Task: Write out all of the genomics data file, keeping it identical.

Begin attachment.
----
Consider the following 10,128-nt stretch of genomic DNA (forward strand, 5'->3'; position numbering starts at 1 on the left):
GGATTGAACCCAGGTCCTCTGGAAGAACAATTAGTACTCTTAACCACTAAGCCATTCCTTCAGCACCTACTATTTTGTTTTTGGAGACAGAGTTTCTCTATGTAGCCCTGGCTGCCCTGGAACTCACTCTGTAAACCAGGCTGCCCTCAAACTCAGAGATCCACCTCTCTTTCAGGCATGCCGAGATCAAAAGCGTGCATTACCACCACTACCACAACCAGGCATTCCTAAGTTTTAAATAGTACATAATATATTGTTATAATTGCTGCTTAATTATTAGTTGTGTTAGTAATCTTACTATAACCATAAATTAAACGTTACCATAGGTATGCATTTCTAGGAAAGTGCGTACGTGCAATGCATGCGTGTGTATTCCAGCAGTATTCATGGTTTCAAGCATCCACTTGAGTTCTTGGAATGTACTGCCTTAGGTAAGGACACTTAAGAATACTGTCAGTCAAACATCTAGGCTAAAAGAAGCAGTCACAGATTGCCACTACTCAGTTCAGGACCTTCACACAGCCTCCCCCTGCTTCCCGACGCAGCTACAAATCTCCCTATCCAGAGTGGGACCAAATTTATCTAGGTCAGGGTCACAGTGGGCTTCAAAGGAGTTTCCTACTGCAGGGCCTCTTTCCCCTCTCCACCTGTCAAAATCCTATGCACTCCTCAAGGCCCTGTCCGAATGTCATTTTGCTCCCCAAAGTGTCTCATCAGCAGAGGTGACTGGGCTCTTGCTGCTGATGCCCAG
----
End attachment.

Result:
Consider the following 10,128-nt stretch of genomic DNA (forward strand, 5'->3'; position numbering starts at 1 on the left):
GGATTGAACCCAGGTCCTCTGGAAGAACAATTAGTACTCTTAACCACTAAGCCATTCCTTCAGCACCTACTATTTTGTTTTTGGAGACAGAGTTTCTCTATGTAGCCCTGGCTGCCCTGGAACTCACTCTGTAAACCAGGCTGCCCTCAAACTCAGAGATCCACCTCTCTTTCAGGCATGCCGAGATCAAAAGCGTGCATTACCACCACTACCACAACCAGGCATTCCTAAGTTTTAAATAGTACATAATATATTGTTATAATTGCTGCTTAATTATTAGTTGTGTTAGTAATCTTACTATAACCATAAATTAAACGTTACCATAGGTATGCATTTCTAGGAAAGTGCGTACGTGCAATGCATGCGTGTGTATTCCAGCAGTATTCATGGTTTCAAGCATCCACTTGAGTTCTTGGAATGTACTGCCTTAGGTAAGGACACTTAAGAATACTGTCAGTCAAACATCTAGGCTAAAAGAAGCAGTCACAGATTGCCACTACTCAGTTCAGGACCTTCACACAGCCTCCCCCTGCTTCCCGACGCAGCTACAAATCTCCCTATCCAGAGTGGGACCAAATTTATCTAGGTCAGGGTCACAGTGGGCTTCAAAGGAGTTTCCTACTGCAGGGCCTCTTTCCCCTCTCCACCTGTCAAAATCCTATGCACTCCTCAAGGCCCTGTCCGAATGTCATTTTGCTCCCCAAAGTGTCTCATCAGCAGAGGTGACTGGGCTCTTGCTGCTGATGCCCAG